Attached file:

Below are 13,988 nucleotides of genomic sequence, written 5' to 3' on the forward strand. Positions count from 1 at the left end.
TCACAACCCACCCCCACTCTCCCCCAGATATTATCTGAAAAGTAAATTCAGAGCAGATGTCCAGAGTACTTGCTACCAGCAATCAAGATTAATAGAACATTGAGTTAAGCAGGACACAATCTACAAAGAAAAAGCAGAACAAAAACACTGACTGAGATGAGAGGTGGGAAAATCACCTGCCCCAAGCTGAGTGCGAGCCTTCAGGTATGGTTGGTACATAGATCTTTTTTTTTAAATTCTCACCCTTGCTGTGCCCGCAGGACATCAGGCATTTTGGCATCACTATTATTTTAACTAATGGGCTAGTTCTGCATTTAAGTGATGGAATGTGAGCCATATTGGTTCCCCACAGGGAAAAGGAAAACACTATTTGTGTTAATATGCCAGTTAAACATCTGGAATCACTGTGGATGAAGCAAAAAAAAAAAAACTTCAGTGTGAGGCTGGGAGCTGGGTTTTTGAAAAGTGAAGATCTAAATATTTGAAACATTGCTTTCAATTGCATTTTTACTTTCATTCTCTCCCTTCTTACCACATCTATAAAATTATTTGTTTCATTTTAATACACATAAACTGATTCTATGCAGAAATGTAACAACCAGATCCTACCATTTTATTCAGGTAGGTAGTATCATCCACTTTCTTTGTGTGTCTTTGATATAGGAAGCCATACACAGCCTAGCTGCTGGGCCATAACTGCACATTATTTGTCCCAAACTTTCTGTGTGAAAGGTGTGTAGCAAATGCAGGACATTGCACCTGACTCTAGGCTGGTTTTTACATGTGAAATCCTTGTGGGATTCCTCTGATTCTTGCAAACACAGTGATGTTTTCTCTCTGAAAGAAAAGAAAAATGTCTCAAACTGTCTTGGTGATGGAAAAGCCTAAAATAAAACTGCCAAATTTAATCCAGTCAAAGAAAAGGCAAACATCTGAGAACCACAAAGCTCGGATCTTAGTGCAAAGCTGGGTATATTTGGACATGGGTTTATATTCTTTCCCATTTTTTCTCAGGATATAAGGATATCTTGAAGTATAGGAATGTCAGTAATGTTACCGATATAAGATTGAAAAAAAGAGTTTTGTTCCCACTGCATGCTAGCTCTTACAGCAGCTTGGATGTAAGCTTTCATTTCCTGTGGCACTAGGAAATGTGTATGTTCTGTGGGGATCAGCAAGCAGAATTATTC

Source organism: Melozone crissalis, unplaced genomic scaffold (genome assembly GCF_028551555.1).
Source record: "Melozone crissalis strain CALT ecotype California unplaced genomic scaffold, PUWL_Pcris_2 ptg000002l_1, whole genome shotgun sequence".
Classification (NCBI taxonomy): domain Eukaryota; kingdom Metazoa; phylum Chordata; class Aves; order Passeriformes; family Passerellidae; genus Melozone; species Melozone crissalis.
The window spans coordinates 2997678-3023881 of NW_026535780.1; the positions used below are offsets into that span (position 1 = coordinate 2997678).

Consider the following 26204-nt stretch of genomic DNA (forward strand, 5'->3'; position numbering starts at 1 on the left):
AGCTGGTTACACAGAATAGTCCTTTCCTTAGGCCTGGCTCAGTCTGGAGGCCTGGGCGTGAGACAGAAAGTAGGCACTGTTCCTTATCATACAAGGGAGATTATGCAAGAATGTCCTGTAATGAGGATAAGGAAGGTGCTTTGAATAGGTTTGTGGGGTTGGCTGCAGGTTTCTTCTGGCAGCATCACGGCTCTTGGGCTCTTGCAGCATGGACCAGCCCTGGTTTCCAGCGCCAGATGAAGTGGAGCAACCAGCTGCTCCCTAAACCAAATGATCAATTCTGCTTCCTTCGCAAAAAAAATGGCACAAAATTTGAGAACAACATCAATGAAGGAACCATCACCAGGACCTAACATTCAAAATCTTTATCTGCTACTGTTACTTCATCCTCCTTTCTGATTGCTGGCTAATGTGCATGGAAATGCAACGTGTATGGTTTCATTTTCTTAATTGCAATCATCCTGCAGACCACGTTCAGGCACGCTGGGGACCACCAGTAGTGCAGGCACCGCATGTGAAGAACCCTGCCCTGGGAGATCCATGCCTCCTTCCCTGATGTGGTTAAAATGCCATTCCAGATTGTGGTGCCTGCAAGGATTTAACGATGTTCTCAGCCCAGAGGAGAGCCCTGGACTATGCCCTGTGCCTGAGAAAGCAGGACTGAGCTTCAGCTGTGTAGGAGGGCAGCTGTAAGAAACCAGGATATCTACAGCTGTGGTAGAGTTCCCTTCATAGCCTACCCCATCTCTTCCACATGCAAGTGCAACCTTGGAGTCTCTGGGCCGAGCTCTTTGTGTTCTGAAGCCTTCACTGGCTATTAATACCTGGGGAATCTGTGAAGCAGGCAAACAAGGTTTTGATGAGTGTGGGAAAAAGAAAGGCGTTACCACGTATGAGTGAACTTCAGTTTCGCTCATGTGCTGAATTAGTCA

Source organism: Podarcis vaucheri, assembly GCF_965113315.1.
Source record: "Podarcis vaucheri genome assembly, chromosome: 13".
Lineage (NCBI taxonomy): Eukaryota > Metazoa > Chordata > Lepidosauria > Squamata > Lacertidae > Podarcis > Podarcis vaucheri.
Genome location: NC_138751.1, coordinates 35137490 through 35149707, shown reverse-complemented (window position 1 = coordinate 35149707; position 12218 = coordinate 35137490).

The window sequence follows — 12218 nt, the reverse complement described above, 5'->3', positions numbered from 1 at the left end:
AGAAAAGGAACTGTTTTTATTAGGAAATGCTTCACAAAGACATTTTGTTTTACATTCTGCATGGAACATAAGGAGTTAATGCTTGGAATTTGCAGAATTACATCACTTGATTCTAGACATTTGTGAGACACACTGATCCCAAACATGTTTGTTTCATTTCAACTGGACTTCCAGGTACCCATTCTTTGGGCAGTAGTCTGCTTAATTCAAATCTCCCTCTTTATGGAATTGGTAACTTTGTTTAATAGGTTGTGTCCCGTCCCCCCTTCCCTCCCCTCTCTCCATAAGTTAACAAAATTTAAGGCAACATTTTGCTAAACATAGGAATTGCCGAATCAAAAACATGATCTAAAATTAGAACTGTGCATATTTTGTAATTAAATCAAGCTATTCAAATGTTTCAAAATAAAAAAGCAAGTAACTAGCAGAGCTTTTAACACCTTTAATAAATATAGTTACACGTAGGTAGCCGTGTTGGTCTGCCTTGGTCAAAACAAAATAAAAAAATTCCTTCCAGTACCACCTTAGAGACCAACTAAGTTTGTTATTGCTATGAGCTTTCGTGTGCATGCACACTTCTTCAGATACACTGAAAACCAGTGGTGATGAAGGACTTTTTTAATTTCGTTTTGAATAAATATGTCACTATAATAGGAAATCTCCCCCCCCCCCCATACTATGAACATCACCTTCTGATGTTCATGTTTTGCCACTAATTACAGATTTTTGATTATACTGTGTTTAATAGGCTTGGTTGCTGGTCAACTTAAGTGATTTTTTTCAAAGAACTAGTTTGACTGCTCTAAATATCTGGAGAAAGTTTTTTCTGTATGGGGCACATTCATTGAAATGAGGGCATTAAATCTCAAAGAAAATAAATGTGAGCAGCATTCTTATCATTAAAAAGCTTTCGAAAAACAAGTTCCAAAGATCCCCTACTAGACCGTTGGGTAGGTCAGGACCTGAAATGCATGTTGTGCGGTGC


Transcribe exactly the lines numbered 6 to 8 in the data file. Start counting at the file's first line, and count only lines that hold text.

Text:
The window spans coordinates 2997678-3023881 of NW_026535780.1; the positions used below are offsets into that span (position 1 = coordinate 2997678).

Consider the following 26204-nt stretch of genomic DNA (forward strand, 5'->3'; position numbering starts at 1 on the left):
AGCTGGTTACACAGAATAGTCCTTTCCTTAGGCCTGGCTCAGTCTGGAGGCCTGGGCGTGAGACAGAAAGTAGGCACTGTTCCTTATCATACAAGGGAGATTATGCAAGAATGTCCTGTAATGAGGATAAGGAAGGTGCTTTGAATAGGTTTGTGGGGTTGGCTGCAGGTTTCTTCTGGCAGCATCACGGCTCTTGGGCTCTTGCAGCATGGACCAGCCCTGGTTTCCAGCGCCAGATGAAGTGGAGCAACCAGCTGCTCCCTAAACCAAATGATCAATTCTGCTTCCTTCGCAAAAAAAATGGCACAAAATTTGAGAACAACATCAATGAAGGAACCATCACCAGGACCTAACATTCAAAATCTTTATCTGCTACTGTTACTTCATCCTCCTTTCTGATTGCTGGCTAATGTGCATGGAAATGCAACGTGTATGGTTTCATTTTCTTAATTGCAATCATCCTGCAGACCACGTTCAGGCACGCTGGGGACCACCAGTAGTGCAGGCACCGCATGTGAAGAACCCTGCCCTGGGAGATCCATGCCTCCTTCCCTGATGTGGTTAAAATGCCATTCCAGATTGTGGTGCCTGCAAGGATTTAACGATGTTCTCAGCCCAGAGGAGAGCCCTGGACTATGCCCTGTGCCTGAGAAAGCAGGACTGAGCTTCAGCTGTGTAGGAGGGCAGCTGTAAGAAACCAGGATATCTACAGCTGTGGTAGAGTTCCCTTCATAGCCTACCCCATCTCTTCCACATGCAAGTGCAACCTTGGAGTCTCTGGGCCGAGCTCTTTGTGTTCTGAAGCCTTCACTGGCTATTAATACCTGGGGAATCTGTGAAGCAGGCAAACAAGGTTTTGATGAGTGTGGGAAAAAGAAAGGCGTTACCACGTATGAGTGAACTTCAGTTTCGCTCATGTGCTGAATTAGTCA